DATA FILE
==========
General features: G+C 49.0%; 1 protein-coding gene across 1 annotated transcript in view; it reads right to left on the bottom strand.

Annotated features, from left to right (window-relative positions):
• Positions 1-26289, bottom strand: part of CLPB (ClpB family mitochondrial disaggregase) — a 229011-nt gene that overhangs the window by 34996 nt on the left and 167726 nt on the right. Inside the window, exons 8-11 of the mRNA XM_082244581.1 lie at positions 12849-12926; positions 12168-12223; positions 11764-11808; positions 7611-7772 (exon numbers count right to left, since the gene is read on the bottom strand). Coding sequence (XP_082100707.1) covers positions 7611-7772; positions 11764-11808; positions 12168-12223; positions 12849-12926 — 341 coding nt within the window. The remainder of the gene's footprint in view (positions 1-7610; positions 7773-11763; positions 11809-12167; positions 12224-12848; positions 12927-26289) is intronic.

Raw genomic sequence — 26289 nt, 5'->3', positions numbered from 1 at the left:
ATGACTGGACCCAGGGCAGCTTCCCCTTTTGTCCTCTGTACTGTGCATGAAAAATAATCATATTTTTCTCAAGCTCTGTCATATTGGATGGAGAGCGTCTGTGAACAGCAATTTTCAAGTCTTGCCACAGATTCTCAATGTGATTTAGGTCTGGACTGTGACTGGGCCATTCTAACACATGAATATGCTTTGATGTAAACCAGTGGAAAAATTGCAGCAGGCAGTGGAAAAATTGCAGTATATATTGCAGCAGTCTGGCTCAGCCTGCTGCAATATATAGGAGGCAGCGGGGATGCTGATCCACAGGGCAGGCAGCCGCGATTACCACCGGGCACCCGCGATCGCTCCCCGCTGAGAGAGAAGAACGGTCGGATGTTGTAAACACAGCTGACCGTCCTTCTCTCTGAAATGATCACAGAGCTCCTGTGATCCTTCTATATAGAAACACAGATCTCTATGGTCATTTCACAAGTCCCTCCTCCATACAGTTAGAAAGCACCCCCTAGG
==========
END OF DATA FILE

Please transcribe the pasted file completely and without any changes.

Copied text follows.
General features: G+C 49.0%; 1 protein-coding gene across 1 annotated transcript in view; it reads right to left on the bottom strand.

Annotated features, from left to right (window-relative positions):
• Positions 1-26289, bottom strand: part of CLPB (ClpB family mitochondrial disaggregase) — a 229011-nt gene that overhangs the window by 34996 nt on the left and 167726 nt on the right. Inside the window, exons 8-11 of the mRNA XM_082244581.1 lie at positions 12849-12926; positions 12168-12223; positions 11764-11808; positions 7611-7772 (exon numbers count right to left, since the gene is read on the bottom strand). Coding sequence (XP_082100707.1) covers positions 7611-7772; positions 11764-11808; positions 12168-12223; positions 12849-12926 — 341 coding nt within the window. The remainder of the gene's footprint in view (positions 1-7610; positions 7773-11763; positions 11809-12167; positions 12224-12848; positions 12927-26289) is intronic.

Raw genomic sequence — 26289 nt, 5'->3', positions numbered from 1 at the left:
ATGACTGGACCCAGGGCAGCTTCCCCTTTTGTCCTCTGTACTGTGCATGAAAAATAATCATATTTTTCTCAAGCTCTGTCATATTGGATGGAGAGCGTCTGTGAACAGCAATTTTCAAGTCTTGCCACAGATTCTCAATGTGATTTAGGTCTGGACTGTGACTGGGCCATTCTAACACATGAATATGCTTTGATGTAAACCAGTGGAAAAATTGCAGCAGGCAGTGGAAAAATTGCAGTATATATTGCAGCAGTCTGGCTCAGCCTGCTGCAATATATAGGAGGCAGCGGGGATGCTGATCCACAGGGCAGGCAGCCGCGATTACCACCGGGCACCCGCGATCGCTCCCCGCTGAGAGAGAAGAACGGTCGGATGTTGTAAACACAGCTGACCGTCCTTCTCTCTGAAATGATCACAGAGCTCCTGTGATCCTTCTATATAGAAACACAGATCTCTATGGTCATTTCACAAGTCCCTCCTCCATACAGTTAGAAAGCACCCCCTAGG